Faculty Profile

George Scranton

George Scranton

Professor Emeritus of Theatre

Email: gascrant@spu.edu

Education: BA, Seattle Pacific College, 1968; MA, Seattle Pacific College, 1971; MA, University of Washington, 1975; PhD, Graduate Theological Union and Pacific School of Religion, 1994. At SPU since 1970.

George Scranton has been teaching theatre at Seattle Pacific for more than four decades. He holds degrees in speech (with a drama emphasis) and religion, biblical literature, theatre history and criticism, and theology and theatre. He has also taken stage movement training at Webster University’s American Movement Institute in St. Louis, Missouri, and at the Paddy Crean International Stage Combat Workshop in Edinburgh, Scotland.

Of the dozen plays Dr. Scranton has written and/or adapted, three received national awards by the Christians in Theatre Arts Guild (CITA). Another was selected as one of seven national winners in a contest co-sponsored by the American Theatre Association’s (ATA) Religion and Theatre Forum Group and Anchorage Press, for inclusion in Wrestling With God: New Plays With Jewish or Christian Themes. His latest full-length play, Ring-a-Ring of Roses, won the Association for Theatre in Higher Education's (ATHE) Religion and Theatre annual playwriting contest.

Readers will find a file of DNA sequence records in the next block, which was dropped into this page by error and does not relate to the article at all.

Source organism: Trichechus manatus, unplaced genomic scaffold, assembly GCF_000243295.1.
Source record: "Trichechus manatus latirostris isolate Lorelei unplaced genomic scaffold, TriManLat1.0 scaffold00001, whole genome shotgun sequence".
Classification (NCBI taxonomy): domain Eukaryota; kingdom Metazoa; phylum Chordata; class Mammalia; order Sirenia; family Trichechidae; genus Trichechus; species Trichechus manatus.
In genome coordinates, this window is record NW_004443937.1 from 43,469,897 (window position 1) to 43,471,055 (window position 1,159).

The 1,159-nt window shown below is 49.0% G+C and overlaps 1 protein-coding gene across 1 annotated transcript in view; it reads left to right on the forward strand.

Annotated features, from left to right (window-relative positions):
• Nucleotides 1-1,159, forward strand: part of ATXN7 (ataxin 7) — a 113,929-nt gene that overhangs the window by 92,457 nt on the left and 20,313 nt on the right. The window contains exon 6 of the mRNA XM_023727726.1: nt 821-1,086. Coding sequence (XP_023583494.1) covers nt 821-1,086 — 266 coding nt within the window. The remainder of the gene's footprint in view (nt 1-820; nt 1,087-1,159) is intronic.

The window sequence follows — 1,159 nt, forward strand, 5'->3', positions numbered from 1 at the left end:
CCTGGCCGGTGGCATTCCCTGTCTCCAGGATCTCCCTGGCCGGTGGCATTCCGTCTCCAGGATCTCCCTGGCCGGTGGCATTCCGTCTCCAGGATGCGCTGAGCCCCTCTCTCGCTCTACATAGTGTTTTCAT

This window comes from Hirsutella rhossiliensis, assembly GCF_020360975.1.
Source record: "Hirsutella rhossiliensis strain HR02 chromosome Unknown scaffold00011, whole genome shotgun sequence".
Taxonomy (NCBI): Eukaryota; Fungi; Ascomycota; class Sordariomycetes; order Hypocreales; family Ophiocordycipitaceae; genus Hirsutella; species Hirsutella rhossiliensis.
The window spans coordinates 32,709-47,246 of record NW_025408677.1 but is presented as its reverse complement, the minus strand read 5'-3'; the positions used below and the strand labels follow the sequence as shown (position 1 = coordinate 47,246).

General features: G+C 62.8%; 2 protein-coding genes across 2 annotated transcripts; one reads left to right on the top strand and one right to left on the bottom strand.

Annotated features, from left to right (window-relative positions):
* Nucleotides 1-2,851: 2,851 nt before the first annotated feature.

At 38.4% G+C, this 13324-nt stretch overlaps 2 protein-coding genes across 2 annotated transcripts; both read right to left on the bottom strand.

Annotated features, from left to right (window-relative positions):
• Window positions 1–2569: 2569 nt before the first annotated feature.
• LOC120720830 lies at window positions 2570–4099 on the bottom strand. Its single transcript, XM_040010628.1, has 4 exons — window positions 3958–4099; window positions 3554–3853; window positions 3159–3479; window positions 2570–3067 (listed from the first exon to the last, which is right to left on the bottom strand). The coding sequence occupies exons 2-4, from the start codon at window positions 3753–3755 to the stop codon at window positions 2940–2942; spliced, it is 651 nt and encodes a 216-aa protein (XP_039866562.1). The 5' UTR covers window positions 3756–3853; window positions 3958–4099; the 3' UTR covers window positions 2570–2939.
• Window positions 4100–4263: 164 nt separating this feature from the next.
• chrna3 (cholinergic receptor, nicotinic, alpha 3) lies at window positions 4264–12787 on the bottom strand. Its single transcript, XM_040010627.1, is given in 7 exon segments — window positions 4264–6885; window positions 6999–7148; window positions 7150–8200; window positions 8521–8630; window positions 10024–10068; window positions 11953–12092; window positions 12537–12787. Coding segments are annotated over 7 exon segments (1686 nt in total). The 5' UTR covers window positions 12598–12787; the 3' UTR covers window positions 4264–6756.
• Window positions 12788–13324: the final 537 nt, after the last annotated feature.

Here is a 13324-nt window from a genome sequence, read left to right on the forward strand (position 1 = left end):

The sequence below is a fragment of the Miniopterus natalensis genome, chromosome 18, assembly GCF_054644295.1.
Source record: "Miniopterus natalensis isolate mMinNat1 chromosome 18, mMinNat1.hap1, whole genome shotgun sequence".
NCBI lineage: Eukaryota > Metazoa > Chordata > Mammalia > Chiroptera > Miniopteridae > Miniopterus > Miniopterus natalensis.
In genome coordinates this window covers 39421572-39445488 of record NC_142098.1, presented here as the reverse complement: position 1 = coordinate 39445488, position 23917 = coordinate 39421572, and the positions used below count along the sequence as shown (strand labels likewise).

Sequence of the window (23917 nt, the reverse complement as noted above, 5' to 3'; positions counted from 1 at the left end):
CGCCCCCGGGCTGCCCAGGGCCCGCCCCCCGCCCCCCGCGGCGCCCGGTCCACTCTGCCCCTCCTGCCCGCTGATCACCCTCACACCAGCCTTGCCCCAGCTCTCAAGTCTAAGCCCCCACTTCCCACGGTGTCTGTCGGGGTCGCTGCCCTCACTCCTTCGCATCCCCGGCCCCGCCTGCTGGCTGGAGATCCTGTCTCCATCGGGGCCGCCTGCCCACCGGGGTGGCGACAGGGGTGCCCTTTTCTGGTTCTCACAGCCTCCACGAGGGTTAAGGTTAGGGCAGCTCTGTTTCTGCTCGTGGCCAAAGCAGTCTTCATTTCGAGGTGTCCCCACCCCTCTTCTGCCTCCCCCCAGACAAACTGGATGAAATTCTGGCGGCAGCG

Dr. Scranton directed and toured with Seattle Pacific University’s “Chancel Players” for 20 years, and wrote many of their performance scripts. His academic and professional acting credits include performing in more than 30 plays. His directing credits include more than 90 plays in both educational and professional venues, including Taproot Theatre Company; Acacia Theatre Company in Milwaukee, Wisconsin; and TOV in Manhattan, Kansas. Dr. Scranton is ordained to specialized ministry in the Evangelical Covenant Church.

George Scranton - Why I Teach

Why I Taught at SPU

George Scranton, Professor Emeritus of Theatre

“I have been blessed with a long series of mentors, without whom I would not have been at SPU in any capacity. Just as they lovingly invested in my nurture and growth both in theatre and in theology, I wanted to ‘pay it forward’ with my students. As we collaborated in the classroom and on the stage, I hoped to become a mentor to them, as we sought to grow both as artists and as persons, who are made in the image of God and who strive to become more and more conformed to the ‘mind of Christ.’”